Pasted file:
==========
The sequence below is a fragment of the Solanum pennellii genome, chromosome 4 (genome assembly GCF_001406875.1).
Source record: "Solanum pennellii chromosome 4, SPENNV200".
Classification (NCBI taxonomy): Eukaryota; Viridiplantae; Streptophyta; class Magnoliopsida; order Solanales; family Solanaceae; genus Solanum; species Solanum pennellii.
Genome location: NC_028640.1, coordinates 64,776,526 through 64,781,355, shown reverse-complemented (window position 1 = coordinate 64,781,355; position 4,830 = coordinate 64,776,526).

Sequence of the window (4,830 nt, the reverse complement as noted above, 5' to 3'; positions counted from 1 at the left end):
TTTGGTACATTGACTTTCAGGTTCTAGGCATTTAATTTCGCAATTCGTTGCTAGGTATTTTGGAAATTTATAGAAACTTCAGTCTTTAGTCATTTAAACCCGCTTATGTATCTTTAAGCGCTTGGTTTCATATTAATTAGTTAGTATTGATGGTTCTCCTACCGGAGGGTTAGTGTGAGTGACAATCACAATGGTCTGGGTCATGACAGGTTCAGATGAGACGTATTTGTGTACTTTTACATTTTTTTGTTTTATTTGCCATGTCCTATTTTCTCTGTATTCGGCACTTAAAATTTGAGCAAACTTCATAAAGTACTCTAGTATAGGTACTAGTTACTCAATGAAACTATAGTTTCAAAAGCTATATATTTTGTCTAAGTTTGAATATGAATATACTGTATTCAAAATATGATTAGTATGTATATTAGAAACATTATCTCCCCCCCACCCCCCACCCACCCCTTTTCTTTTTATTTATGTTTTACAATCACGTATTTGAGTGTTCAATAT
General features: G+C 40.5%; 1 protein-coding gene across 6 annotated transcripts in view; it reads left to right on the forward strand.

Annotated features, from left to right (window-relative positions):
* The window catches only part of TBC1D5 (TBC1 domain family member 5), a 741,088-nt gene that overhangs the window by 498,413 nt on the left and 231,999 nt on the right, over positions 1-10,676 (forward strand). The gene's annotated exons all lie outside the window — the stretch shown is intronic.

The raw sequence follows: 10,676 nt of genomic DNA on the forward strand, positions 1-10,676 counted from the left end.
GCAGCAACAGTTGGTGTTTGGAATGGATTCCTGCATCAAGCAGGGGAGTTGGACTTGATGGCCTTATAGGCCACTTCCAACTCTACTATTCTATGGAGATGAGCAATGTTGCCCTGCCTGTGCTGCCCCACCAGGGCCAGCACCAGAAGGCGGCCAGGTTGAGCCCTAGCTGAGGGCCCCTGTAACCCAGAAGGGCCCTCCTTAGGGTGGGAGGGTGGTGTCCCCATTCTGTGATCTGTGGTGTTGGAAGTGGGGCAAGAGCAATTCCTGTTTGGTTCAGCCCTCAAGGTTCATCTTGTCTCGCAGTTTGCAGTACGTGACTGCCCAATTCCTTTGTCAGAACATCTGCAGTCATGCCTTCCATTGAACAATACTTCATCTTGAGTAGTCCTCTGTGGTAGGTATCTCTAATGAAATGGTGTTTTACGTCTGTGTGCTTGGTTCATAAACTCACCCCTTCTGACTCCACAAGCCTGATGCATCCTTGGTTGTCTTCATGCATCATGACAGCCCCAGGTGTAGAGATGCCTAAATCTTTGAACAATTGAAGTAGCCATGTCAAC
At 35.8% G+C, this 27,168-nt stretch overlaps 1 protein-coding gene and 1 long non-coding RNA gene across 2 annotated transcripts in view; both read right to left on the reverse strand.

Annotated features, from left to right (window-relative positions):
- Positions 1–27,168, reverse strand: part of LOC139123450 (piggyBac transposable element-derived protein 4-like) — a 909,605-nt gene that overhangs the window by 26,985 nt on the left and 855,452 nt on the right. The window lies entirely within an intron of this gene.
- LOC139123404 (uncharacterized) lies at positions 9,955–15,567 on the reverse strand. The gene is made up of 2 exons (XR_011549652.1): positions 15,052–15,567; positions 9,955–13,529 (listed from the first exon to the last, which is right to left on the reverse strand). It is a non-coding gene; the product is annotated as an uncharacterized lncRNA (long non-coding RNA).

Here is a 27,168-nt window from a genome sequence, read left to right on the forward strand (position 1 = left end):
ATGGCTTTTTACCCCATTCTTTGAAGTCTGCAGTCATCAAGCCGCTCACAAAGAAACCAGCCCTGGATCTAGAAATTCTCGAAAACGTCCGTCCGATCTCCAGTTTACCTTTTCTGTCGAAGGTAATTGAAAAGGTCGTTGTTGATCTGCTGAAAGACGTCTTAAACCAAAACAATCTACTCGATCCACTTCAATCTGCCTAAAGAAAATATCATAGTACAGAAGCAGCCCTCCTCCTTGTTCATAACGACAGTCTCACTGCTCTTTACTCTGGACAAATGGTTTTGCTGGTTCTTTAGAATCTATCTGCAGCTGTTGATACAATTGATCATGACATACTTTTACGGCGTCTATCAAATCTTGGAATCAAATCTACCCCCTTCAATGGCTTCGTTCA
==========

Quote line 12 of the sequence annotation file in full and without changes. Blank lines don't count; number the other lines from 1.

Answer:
At 35.8% G+C, this 27,168-nt stretch overlaps 1 protein-coding gene and 1 long non-coding RNA gene across 2 annotated transcripts in view; both read right to left on the reverse strand.